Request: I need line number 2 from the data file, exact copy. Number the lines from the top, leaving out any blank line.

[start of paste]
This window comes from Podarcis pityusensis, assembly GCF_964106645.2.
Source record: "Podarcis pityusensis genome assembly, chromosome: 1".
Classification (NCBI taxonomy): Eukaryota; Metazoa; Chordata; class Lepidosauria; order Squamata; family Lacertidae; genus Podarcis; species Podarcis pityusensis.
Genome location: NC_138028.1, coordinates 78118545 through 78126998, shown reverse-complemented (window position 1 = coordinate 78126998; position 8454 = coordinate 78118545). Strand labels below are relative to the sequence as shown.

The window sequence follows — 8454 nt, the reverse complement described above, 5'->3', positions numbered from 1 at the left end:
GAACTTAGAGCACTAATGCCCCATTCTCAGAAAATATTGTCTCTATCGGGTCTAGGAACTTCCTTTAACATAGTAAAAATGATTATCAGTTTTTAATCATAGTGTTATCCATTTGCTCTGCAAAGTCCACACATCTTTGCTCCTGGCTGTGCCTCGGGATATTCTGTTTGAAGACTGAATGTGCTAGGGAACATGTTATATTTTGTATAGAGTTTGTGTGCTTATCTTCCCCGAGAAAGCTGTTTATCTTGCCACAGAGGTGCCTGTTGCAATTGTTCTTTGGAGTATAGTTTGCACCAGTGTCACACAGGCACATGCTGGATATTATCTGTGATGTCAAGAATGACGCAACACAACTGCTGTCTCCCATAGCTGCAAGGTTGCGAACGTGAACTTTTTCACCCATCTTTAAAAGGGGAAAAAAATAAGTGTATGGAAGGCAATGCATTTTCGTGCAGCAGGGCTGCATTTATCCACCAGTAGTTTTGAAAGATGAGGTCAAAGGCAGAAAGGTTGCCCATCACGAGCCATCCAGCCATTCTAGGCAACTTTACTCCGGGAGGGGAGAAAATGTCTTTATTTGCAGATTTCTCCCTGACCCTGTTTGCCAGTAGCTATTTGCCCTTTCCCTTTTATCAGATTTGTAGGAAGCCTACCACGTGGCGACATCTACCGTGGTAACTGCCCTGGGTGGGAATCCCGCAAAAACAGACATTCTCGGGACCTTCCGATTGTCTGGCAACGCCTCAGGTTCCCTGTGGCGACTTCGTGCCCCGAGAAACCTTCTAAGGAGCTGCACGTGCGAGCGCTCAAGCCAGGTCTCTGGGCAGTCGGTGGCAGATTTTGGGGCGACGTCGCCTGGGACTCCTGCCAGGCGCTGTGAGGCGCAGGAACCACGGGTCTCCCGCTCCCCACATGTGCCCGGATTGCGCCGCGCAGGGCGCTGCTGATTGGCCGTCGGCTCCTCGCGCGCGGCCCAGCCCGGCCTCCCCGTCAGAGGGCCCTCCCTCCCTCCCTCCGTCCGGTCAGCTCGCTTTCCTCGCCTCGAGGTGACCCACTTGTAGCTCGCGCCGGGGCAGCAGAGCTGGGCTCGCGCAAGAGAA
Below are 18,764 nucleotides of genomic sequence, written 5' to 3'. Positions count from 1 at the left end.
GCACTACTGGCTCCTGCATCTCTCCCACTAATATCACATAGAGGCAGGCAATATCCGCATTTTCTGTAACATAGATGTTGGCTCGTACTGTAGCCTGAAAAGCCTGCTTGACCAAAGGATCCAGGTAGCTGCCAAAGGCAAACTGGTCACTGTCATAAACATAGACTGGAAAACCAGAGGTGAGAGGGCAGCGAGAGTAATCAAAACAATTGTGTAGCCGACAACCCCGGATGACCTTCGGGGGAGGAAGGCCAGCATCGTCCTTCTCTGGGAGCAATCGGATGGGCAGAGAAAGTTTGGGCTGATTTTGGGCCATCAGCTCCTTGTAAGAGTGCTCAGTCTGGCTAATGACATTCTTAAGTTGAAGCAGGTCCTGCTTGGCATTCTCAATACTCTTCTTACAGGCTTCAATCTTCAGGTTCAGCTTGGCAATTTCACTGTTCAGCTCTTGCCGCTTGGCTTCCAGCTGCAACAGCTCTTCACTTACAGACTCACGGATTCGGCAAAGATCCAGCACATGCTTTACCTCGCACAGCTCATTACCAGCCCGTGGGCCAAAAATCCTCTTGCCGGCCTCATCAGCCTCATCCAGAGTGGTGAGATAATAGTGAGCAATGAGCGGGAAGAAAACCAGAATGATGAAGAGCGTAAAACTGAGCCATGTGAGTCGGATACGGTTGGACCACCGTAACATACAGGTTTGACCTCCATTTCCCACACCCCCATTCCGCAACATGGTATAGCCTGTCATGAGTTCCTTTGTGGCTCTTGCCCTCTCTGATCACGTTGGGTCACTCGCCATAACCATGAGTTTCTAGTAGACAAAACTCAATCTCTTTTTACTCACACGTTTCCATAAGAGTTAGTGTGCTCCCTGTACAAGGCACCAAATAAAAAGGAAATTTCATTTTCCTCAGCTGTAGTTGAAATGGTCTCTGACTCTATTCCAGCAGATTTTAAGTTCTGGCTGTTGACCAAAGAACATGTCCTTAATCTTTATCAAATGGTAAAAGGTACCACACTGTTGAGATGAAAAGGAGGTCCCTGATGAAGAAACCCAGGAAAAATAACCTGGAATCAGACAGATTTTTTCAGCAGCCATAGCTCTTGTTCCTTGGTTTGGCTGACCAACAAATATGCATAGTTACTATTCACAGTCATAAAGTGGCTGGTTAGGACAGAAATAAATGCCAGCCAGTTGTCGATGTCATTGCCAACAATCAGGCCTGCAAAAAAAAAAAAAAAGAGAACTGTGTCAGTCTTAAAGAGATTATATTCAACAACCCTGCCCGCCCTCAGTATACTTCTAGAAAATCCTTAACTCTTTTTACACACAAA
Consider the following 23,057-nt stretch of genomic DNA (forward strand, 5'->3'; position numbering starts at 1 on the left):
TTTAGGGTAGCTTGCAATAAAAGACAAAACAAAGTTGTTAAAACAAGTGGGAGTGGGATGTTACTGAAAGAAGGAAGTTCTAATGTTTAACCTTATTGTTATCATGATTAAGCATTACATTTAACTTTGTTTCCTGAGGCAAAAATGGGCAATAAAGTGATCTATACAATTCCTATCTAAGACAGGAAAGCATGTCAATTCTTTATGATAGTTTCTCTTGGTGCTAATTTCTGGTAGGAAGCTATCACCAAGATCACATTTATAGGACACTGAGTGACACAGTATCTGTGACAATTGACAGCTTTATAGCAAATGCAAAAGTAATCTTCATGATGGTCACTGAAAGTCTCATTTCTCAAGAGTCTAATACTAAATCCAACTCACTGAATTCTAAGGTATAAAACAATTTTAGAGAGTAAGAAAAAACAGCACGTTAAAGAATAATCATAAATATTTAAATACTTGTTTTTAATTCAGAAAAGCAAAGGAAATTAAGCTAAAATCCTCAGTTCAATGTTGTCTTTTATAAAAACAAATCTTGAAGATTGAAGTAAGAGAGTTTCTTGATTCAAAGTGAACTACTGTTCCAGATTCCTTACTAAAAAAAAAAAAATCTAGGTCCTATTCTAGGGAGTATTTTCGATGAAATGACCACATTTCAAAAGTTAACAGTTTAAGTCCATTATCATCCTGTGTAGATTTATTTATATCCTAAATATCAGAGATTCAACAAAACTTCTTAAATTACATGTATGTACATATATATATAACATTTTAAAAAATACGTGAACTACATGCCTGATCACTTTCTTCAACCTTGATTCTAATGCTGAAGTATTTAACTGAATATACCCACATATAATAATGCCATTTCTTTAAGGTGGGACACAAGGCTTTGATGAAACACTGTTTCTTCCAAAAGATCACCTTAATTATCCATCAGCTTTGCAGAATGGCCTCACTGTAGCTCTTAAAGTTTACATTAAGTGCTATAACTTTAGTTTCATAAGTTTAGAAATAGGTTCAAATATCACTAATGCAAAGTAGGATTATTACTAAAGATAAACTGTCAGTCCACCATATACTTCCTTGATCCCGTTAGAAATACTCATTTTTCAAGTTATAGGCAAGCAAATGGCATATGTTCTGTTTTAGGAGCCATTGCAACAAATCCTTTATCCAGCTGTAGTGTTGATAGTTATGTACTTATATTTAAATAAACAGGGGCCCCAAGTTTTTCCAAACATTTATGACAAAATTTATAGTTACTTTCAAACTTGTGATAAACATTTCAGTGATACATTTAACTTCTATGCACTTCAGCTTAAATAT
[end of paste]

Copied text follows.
Source record: "Podarcis pityusensis genome assembly, chromosome: 1".